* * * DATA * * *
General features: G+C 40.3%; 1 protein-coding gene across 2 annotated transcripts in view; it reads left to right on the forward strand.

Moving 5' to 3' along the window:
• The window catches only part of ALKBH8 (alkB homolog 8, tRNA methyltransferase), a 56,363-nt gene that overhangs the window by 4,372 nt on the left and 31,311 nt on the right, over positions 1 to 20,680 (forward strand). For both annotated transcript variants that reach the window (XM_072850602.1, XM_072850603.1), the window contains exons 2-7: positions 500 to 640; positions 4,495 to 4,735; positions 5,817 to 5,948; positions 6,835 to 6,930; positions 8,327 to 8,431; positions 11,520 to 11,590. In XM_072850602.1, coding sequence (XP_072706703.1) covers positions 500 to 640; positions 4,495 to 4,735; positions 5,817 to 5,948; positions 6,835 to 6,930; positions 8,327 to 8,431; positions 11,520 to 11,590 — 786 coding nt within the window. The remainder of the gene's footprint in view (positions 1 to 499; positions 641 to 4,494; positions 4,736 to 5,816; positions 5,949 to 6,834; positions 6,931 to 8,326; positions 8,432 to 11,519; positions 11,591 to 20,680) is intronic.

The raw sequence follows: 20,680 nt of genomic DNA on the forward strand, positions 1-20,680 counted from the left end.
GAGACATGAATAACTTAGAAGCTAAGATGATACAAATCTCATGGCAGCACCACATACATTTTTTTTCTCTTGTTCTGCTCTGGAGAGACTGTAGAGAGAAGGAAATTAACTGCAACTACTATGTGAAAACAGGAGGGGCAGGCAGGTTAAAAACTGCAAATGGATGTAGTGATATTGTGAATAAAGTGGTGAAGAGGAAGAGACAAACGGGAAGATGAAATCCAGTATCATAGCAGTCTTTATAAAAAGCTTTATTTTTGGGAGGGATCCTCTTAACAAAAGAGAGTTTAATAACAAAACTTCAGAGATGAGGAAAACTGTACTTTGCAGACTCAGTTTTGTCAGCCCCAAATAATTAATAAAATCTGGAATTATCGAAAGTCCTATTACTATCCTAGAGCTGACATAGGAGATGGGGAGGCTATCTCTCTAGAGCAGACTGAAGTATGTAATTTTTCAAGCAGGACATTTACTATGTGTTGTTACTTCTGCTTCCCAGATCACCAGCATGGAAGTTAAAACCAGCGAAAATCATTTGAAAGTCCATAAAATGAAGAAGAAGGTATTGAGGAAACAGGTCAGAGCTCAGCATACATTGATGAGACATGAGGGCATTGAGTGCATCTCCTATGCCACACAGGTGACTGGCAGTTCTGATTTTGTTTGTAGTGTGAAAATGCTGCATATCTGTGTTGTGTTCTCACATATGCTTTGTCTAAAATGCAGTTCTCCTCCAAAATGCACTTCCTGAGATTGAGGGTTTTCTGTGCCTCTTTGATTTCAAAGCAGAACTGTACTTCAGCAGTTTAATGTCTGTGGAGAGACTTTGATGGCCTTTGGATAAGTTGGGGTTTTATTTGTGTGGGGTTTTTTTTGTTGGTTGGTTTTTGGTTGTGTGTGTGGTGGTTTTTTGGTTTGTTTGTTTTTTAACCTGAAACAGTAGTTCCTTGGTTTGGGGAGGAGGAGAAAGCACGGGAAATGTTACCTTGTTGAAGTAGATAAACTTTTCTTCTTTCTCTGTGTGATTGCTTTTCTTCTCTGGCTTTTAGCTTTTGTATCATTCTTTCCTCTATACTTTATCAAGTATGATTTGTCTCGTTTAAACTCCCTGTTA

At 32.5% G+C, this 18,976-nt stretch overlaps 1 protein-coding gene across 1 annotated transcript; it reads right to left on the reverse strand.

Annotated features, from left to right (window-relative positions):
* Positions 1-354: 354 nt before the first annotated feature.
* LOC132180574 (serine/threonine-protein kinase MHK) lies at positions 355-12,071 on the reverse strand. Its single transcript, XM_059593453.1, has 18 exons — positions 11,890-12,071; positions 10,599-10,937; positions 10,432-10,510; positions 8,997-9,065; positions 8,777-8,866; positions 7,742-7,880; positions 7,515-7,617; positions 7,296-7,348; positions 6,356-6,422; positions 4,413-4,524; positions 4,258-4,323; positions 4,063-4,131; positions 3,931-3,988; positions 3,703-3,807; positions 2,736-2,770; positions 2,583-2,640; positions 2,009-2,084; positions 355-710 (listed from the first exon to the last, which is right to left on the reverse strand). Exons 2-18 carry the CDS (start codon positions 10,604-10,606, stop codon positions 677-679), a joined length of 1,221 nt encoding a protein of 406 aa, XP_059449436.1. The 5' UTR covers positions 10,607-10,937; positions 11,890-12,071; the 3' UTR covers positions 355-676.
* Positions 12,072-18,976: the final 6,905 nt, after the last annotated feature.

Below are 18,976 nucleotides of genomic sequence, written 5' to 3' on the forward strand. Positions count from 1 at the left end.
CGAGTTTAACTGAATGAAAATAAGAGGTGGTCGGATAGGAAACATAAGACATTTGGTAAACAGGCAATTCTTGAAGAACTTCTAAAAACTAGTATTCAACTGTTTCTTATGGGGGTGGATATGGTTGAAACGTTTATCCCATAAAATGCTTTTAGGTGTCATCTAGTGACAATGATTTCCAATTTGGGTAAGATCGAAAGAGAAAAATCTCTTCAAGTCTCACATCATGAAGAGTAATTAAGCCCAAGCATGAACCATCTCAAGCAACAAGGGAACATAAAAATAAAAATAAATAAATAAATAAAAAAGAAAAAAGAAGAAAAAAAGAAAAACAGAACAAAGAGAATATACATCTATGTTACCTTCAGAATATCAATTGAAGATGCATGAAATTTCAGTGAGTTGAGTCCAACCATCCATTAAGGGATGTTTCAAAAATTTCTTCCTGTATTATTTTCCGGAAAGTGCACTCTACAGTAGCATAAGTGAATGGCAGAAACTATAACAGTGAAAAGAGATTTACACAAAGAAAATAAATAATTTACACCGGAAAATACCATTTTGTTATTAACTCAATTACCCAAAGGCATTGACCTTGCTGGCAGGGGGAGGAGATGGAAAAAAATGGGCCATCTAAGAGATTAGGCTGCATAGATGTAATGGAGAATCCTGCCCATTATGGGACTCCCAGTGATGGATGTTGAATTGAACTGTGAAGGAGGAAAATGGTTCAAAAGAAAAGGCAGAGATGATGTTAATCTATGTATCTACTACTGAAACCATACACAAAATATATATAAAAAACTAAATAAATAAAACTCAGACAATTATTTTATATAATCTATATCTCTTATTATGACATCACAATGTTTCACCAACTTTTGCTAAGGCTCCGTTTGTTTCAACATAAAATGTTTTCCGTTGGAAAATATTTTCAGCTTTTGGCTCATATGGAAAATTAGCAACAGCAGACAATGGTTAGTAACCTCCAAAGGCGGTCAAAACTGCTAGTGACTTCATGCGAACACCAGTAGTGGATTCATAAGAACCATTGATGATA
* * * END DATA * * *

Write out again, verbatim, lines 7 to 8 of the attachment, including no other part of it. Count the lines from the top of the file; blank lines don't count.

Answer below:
Annotated features, from left to right (window-relative positions):
* Positions 1-354: 354 nt before the first annotated feature.